In Henry H. Howorth's The Ethnology of Germany.-Part VI. The Varini, Varangians, and Franks.-Section II (1884), p.228 he writes:

We must remember also that in a genealogical table attached to an old MS. of the Salic Laws, and given by Bouquet, which derives the royal stock from Pharamund, we read that the latter bore Cleno and Cludion, that Chludius bore Chlodebaud , who bore Chloderic, the father of Chlovis ( op. cit. , ii, 696). Meroveus is not named at all in this list, and Chlodebaud takes his place.

This piqued my interest since it was the first time hearing about Chlodebaud and in fact, nowhere on Wikipedia does he exist.

So I started digging in.

The earliest reference I've found is in Andre Duchesne's Historiae Francorum Scriptores, 5 vol. (1636) - Volume I, p.793:

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Faramundus genuit Cleno & Cludiono. Chludius genuit Chlodebaudo. Chlodebaudus genuit Chloderico.

So now I'm trying to find the origination of Chlodebaudo.

I'm not adept at Latin so this is taking quite some effort to decipher, but it seems like this reference is taken from a Salic Law manuscript, if I'm not mistaken (as affirmed by Howorth):

Ex Veteri Ms. Cod. Legis Salica

  1. Is this Salic Law manuscript available anywhere to cross reference?
  2. Has Duchesne's Historiae Francorum Scriptores (1636) been translated into English?
  3. Are there any earlier (than 1636) references to Chlodebaud?

A quick Google of Chlodebaud does return some references to a certain King of Franks at Cologne (c. 430 - c. 450) which would fit the Clovis I timeline, but I'm not sure where those references come from.

  • 1
    Since "Clovis" was rendered as "Chlovis" in your first quote, did you check for "Clodebaud"?
    – Spencer
    Nov 3, 2022 at 17:34
  • Although its difficult to prove a negative, the answer to all three questions appears to be "no". Duchesne left behind 100 folio volumes of notes (now reportedly in the Bibliothèque nationale de France) which supposedly include excerpts from various manuscripts. It seems possible that there may be additional information about this particular manuscript in there. But given that this manuscript is not annotated with even a bit more detail as seen with other manuscripts (e.g. "from the king's library"), the chances seem slim.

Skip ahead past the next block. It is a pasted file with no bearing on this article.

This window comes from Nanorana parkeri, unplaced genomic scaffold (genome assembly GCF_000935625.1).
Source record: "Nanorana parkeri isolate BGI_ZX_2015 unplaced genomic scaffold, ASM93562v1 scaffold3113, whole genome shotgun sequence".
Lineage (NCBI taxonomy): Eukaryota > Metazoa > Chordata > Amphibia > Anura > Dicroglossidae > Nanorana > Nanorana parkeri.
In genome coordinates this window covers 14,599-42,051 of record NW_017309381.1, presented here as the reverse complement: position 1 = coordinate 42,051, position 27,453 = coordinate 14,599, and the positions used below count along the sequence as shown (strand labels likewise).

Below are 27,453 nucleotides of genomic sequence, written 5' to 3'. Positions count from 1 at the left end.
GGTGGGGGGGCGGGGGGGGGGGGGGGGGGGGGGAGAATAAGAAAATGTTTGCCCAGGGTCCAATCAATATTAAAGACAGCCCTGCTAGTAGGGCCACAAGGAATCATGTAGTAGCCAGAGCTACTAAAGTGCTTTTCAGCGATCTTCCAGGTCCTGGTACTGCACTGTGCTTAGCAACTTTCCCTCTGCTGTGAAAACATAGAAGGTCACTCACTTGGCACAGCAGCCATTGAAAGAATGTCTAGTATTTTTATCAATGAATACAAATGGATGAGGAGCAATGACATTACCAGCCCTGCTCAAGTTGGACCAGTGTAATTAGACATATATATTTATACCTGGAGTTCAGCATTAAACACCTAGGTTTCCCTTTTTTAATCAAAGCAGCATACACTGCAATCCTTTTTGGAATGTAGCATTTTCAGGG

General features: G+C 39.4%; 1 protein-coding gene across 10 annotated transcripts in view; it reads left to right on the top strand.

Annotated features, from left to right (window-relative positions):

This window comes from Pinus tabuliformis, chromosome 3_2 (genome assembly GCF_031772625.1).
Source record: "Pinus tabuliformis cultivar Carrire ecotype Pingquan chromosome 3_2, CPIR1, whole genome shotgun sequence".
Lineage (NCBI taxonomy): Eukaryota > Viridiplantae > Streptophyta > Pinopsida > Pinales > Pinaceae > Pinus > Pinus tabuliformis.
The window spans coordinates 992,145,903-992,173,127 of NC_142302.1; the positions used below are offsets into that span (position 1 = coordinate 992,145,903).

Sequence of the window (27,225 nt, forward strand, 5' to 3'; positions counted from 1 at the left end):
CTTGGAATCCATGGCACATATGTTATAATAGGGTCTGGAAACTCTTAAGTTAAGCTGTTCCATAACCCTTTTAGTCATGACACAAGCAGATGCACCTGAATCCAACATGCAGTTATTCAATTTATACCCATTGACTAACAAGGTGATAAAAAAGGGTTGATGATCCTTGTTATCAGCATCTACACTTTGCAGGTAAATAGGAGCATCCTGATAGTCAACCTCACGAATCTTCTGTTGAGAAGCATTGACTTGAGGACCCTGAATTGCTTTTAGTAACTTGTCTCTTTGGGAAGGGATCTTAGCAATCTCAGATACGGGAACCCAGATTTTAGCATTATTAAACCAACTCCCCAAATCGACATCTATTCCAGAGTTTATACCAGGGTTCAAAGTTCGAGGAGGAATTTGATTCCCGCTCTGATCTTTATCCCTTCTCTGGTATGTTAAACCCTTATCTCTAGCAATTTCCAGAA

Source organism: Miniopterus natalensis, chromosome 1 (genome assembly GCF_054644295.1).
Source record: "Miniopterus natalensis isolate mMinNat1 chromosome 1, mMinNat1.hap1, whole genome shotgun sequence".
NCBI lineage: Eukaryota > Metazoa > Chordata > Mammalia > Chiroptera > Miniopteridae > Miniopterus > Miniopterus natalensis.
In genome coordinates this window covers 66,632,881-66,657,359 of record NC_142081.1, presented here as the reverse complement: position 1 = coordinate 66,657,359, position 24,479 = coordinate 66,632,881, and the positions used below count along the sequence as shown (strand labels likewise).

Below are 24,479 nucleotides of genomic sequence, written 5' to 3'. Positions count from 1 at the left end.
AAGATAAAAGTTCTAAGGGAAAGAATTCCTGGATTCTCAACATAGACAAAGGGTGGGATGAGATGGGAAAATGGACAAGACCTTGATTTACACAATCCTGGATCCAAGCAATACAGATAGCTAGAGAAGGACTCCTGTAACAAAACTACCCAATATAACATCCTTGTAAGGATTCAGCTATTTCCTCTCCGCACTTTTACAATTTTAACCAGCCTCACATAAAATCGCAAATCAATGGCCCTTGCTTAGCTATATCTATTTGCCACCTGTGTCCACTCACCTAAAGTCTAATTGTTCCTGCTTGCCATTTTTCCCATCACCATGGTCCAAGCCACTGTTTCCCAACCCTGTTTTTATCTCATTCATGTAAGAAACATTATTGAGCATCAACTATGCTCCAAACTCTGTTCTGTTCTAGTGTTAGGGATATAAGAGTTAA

– njuffa
    Sep 18, 2023 at 21:16
  • I don't understand in Duchesne's excerpt why an "h" appears from "Cludiono" to "Chludius" (father of "Chlodebaudo") which I assume to be the same person. (and why not "Clodio" ? I don't understand how accusative works in medieval latin). Moreover it is unclear to me where Clovis is supposed to appear in that text, since the sons of Chlodericus are named "Childemius" and "Hlodmare"...
    – Evargalo
    Sep 19, 2023 at 7:17
  • @Evargalo If they're the same person then the h or lack of should appear in both forms. It may be a compilation of different sources where the name was spelled more than one way. Hlod from Hlodmare is another variant of this name element. Sep 19, 2023 at 7:48
  • @DamionKeeling : I agree, and that's what adds to the confusion...
    – Evargalo
    Sep 19, 2023 at 9:30

1 Answer 1


There is an available French paper by Ètienne Renard from 2018 focusing on several versions of the Merovingian family tree based on a lost archetype. The paper is available online and the associated pdf is translatable through e.g. google translate.

Renard highlights the existence of 2 contradictory genealogies in the B-branch of the genealogy (sourced to the 10th to 11th century, see p.1016):

  • one where Merovech was the son of Chlodio (the commonly accepted chronology during the Carolingian era) and
  • one where Chlodebaude was the son and successor of Chlodio (with Merovech completely absent)

The differences in the genealogies reunite with Clovis being probably the grandson of Chlodebaude or Merovech.

In the latter chronology, Chlodebaude (or Glodobode, Chlodebaudo, Hlud-baud) might have only ruled only a few years, perhaps dying before the battle of the Catalaun fields in 451. This could explain why Gregory of Tours did not mention that any Merovingian king participated in this famous battle, which would have been a clear source of prestige. His child Childeric was perhaps too young (p. 1037). Maps on the territory controlled by his father are found in the paper.

The hypothesis of Jean-Pierre Poly is considered in the paper, in which Merovech and Chlodebaude are one and the same, Merovech being the nickname of Chlodebaude (p. 1017).

He could however (this is only a personal opinion) also just be a mythical or invented figure/ like Faramund/Faramond (who is also in your source) or Boggis, Childesinde or others, who are not attested in early sources close to the 5th century and are nowadays considered "false" Merovingians". There are various lists of "false" Merovingians, e.g. on French or German Wikipedia. Chlodebaude is currently not listed among them, but there does not seem to be a source about him before the 10h-11th century. Any source from the 17th century would undoubtely have to be based on the earlier sources or its descendants.

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